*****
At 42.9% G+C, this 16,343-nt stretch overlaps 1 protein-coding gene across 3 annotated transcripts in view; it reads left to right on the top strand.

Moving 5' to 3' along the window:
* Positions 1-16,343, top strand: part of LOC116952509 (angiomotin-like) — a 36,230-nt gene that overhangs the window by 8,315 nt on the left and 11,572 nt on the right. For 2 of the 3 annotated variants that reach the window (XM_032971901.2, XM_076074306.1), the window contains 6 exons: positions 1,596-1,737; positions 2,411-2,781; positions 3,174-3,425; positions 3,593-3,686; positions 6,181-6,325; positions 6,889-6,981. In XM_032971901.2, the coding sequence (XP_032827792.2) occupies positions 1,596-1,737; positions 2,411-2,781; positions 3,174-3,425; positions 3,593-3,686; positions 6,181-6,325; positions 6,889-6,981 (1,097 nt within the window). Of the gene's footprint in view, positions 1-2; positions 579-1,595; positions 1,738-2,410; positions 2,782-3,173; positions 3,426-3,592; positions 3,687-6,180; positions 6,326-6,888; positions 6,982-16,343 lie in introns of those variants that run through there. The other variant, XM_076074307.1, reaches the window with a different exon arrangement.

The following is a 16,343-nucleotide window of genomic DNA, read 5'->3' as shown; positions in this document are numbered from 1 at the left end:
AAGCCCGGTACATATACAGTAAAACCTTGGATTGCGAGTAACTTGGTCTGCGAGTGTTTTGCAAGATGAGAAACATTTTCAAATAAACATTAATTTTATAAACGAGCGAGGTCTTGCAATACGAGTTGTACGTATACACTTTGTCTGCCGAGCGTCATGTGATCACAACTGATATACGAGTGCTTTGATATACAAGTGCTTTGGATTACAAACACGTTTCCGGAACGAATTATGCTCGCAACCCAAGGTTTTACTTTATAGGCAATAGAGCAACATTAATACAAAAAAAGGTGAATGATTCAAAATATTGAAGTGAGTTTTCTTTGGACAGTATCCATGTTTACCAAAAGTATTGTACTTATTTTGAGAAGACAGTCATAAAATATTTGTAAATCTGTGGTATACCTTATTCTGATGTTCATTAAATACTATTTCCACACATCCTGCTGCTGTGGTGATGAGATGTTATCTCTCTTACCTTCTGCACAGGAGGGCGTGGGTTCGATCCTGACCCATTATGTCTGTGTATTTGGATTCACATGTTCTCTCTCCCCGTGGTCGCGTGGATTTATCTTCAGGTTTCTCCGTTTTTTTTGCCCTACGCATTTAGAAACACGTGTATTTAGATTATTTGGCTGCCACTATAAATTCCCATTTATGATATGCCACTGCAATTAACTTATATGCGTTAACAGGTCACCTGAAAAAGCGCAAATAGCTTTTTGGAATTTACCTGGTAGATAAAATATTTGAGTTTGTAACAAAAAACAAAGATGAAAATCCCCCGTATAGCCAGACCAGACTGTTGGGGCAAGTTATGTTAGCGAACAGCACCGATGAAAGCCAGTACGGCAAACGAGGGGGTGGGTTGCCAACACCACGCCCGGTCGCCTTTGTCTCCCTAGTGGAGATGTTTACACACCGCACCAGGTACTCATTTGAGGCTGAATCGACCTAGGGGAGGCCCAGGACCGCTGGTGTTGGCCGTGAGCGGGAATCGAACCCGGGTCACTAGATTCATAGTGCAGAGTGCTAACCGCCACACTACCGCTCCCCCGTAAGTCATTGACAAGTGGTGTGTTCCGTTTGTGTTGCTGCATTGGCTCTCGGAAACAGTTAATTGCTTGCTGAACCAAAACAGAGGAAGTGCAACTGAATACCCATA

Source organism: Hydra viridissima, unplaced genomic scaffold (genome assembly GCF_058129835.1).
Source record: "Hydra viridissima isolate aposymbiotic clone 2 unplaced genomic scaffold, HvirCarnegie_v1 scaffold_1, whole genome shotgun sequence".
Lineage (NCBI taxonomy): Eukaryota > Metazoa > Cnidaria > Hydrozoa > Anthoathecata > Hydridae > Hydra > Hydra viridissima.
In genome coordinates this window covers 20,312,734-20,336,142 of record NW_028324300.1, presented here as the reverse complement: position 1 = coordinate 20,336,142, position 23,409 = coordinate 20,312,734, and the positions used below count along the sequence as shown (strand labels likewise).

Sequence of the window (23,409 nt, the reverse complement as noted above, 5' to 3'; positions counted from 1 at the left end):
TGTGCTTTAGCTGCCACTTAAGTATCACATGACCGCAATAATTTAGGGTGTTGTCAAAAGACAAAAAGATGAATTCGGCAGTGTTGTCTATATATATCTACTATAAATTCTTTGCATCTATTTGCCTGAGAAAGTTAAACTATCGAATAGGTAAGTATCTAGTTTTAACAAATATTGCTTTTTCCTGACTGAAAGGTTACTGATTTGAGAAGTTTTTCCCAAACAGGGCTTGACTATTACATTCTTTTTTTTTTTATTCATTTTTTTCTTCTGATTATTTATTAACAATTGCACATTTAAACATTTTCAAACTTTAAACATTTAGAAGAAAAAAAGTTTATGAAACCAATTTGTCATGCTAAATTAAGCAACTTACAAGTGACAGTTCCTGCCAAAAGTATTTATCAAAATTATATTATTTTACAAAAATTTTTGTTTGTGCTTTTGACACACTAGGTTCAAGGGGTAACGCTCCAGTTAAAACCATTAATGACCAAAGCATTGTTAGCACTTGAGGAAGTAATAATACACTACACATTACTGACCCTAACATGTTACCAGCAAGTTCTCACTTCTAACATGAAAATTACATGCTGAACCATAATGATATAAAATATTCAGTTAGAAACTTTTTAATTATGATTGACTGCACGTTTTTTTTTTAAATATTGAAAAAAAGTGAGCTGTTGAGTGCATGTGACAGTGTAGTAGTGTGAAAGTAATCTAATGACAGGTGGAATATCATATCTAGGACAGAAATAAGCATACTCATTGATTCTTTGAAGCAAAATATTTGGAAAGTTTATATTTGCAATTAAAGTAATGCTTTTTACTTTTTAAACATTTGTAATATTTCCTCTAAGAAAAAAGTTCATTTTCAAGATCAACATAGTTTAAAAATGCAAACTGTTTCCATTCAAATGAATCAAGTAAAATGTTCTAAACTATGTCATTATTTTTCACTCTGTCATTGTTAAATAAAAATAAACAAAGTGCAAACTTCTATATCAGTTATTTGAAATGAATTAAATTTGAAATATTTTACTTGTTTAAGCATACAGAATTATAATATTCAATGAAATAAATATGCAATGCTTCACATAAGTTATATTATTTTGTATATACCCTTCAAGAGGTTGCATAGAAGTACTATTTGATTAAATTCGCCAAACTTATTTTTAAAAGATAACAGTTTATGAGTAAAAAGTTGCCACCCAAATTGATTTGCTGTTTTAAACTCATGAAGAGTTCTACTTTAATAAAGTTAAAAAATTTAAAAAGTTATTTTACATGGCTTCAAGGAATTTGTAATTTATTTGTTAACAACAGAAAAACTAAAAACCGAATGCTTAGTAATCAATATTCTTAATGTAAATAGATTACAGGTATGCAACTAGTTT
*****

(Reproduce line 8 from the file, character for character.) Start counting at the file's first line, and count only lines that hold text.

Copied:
Lineage (NCBI taxonomy): Eukaryota > Metazoa > Cnidaria > Hydrozoa > Anthoathecata > Hydridae > Hydra > Hydra viridissima.